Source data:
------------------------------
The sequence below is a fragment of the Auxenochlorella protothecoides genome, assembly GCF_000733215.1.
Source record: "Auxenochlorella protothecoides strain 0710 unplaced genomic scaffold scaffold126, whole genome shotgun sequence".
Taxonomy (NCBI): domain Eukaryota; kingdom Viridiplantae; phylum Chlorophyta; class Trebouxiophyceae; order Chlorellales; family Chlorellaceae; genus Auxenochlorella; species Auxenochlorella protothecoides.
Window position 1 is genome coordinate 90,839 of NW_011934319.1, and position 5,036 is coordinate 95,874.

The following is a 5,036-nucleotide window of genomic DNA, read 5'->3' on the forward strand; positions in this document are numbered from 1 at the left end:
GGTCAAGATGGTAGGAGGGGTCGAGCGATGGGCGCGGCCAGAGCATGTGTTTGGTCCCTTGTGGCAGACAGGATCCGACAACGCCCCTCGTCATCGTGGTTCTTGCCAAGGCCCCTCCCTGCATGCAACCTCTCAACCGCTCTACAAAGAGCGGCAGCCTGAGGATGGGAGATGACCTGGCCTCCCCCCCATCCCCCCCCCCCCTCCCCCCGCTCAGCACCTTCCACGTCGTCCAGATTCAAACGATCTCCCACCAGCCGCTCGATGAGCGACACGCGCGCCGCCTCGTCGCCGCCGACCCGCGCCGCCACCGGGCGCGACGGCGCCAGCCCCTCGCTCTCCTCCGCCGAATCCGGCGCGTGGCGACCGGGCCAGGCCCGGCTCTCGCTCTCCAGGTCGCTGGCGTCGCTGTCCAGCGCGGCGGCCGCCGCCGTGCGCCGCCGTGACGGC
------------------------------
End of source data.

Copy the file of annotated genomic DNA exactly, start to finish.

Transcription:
The sequence below is a fragment of the Auxenochlorella protothecoides genome, assembly GCF_000733215.1.
Source record: "Auxenochlorella protothecoides strain 0710 unplaced genomic scaffold scaffold126, whole genome shotgun sequence".
Taxonomy (NCBI): domain Eukaryota; kingdom Viridiplantae; phylum Chlorophyta; class Trebouxiophyceae; order Chlorellales; family Chlorellaceae; genus Auxenochlorella; species Auxenochlorella protothecoides.
Window position 1 is genome coordinate 90,839 of NW_011934319.1, and position 5,036 is coordinate 95,874.

The following is a 5,036-nucleotide window of genomic DNA, read 5'->3' on the forward strand; positions in this document are numbered from 1 at the left end:
GGTCAAGATGGTAGGAGGGGTCGAGCGATGGGCGCGGCCAGAGCATGTGTTTGGTCCCTTGTGGCAGACAGGATCCGACAACGCCCCTCGTCATCGTGGTTCTTGCCAAGGCCCCTCCCTGCATGCAACCTCTCAACCGCTCTACAAAGAGCGGCAGCCTGAGGATGGGAGATGACCTGGCCTCCCCCCCATCCCCCCCCCCCCTCCCCCCGCTCAGCACCTTCCACGTCGTCCAGATTCAAACGATCTCCCACCAGCCGCTCGATGAGCGACACGCGCGCCGCCTCGTCGCCGCCGACCCGCGCCGCCACCGGGCGCGACGGCGCCAGCCCCTCGCTCTCCTCCGCCGAATCCGGCGCGTGGCGACCGGGCCAGGCCCGGCTCTCGCTCTCCAGGTCGCTGGCGTCGCTGTCCAGCGCGGCGGCCGCCGCCGTGCGCCGCCGTGACGGC